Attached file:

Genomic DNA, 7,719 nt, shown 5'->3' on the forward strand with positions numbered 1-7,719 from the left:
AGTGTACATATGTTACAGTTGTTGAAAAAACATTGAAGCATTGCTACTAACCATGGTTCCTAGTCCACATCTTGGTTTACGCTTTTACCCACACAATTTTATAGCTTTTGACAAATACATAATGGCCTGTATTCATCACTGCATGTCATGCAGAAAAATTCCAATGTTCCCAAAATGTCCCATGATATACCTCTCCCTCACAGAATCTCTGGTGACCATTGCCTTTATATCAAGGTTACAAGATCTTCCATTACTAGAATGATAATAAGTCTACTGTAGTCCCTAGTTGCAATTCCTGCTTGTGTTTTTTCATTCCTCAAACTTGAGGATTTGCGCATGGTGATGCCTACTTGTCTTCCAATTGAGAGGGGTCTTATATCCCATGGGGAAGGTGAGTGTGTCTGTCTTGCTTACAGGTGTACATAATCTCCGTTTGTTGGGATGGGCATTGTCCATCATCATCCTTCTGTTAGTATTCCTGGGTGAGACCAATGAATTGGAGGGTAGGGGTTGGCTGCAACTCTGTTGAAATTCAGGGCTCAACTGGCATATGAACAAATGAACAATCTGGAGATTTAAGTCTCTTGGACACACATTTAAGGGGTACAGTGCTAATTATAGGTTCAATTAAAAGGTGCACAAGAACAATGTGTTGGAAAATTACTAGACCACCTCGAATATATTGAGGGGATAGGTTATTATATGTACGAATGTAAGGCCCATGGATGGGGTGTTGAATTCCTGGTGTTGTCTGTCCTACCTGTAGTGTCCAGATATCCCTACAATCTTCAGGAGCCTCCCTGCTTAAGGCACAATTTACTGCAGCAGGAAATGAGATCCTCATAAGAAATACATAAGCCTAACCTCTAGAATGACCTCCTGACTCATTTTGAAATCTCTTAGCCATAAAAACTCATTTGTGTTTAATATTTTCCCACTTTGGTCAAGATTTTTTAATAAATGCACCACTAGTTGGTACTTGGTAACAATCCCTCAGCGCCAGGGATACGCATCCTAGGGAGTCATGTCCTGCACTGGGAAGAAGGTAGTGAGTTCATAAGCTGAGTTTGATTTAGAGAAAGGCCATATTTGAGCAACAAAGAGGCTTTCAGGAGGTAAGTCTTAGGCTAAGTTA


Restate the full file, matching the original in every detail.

Genomic DNA, 7,719 nt, shown 5'->3' on the forward strand with positions numbered 1-7,719 from the left:
AGTGTACATATGTTACAGTTGTTGAAAAAACATTGAAGCATTGCTACTAACCATGGTTCCTAGTCCACATCTTGGTTTACGCTTTTACCCACACAATTTTATAGCTTTTGACAAATACATAATGGCCTGTATTCATCACTGCATGTCATGCAGAAAAATTCCAATGTTCCCAAAATGTCCCATGATATACCTCTCCCTCACAGAATCTCTGGTGACCATTGCCTTTATATCAAGGTTACAAGATCTTCCATTACTAGAATGATAATAAGTCTACTGTAGTCCCTAGTTGCAATTCCTGCTTGTGTTTTTTCATTCCTCAAACTTGAGGATTTGCGCATGGTGATGCCTACTTGTCTTCCAATTGAGAGGGGTCTTATATCCCATGGGGAAGGTGAGTGTGTCTGTCTTGCTTACAGGTGTACATAATCTCCGTTTGTTGGGATGGGCATTGTCCATCATCATCCTTCTGTTAGTATTCCTGGGTGAGACCAATGAATTGGAGGGTAGGGGTTGGCTGCAACTCTGTTGAAATTCAGGGCTCAACTGGCATATGAACAAATGAACAATCTGGAGATTTAAGTCTCTTGGACACACATTTAAGGGGTACAGTGCTAATTATAGGTTCAATTAAAAGGTGCACAAGAACAATGTGTTGGAAAATTACTAGACCACCTCGAATATATTGAGGGGATAGGTTATTATATGTACGAATGTAAGGCCCATGGATGGGGTGTTGAATTCCTGGTGTTGTCTGTCCTACCTGTAGTGTCCAGATATCCCTACAATCTTCAGGAGCCTCCCTGCTTAAGGCACAATTTACTGCAGCAGGAAATGAGATCCTCATAAGAAATACATAAGCCTAACCTCTAGAATGACCTCCTGACTCATTTTGAAATCTCTTAGCCATAAAAACTCATTTGTGTTTAATATTTTCCCACTTTGGTCAAGATTTTTTAATAAATGCACCACTAGTTGGTACTTGGTAACAATCCCTCAGCGCCAGGGATACGCATCCTAGGGAGTCATGTCCTGCACTGGGAAGAAGGTAGTGAGTTCATAAGCTGAGTTTGATTTAGAGAAAGGCCATATTTGAGCAACAAAGAGGCTTTCAGGAGGTAAGTCTTAGGCTAAGTTA